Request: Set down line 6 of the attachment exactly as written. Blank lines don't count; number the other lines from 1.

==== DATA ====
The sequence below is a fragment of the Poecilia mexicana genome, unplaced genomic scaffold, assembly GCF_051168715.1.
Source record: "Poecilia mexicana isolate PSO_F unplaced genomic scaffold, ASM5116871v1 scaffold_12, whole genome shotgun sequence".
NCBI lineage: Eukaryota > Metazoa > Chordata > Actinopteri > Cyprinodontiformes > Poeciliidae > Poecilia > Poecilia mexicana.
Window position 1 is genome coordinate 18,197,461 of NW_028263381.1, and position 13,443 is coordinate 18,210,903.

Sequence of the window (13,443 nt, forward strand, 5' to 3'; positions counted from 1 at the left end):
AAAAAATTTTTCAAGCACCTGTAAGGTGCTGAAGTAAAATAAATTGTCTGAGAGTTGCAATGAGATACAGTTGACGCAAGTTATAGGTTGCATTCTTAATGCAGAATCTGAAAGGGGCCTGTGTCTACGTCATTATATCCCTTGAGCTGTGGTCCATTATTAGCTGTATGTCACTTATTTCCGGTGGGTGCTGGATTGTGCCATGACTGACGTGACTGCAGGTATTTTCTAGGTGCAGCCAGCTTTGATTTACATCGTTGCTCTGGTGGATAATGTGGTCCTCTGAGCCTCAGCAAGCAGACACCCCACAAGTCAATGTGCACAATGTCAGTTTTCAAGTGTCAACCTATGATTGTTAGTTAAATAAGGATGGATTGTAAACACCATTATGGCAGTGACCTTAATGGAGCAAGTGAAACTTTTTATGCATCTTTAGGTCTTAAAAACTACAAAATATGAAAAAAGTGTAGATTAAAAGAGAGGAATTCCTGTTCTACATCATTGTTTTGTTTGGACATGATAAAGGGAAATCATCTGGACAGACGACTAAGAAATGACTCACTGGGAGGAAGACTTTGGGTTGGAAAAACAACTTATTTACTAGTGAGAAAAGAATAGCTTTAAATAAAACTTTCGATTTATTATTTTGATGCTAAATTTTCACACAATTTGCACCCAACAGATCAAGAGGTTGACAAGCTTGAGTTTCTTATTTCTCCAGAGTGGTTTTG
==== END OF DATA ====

AAAAAATTTTTCAAGCACCTGTAAGGTGCTGAAGTAAAATAAATTGTCTGAGAGTTGCAATGAGATACAGTTGACGCAAGTTATAGGTTGCATTCTTAATGCAGAATCTGAAAGGGGCCTGTGTCTACGTCATTATATCCCTTGAGCTGTGGTCCATTATTAGCTGTATGTCACTTATTTCCGGTGGGTGCTGGATTGTGCCATGACTGACGTGACTGCAGGTATTTTCTAGGTGCAGCCAGCTTTGATTTACATCGTTGCTCTGGTGGATAATGTGGTCCTCTGAGCCTCAGCAAGCAGACACCCCACAAGTCAATGTGCACAATGTCAGTTTTCAAGTGTCAACCTATGATTGTTAGTTAAATAAGGATGGATTGTAAACACCATTATGGCAGTGACCTTAATGGAGCAAGTGAAACTTTTTATGCATCTTTAGGTCTTAAAAACTACAAAATATGAAAAAAGTGTAGATTAAAAGAGAGGAATTCCTGTTCTACATCATTGTTTTGTTTGGACATGATAAAGGGAAATCATCTGGACAGACGACTAAGAAATGACTCACTGGGAGGAAGACTTTGGGTTGGAAAAACAACTTATTTACTAGTGAGAAAAGAATAGCTTTAAATAAAACTTTCGATTTATTATTTTGATGCTAAATTTTCACACAATTTGCACCCAACAGATCAAGAGGTTGACAAGCTTGAGTTTCTTATTTCTCCAGAGTGGTTTTG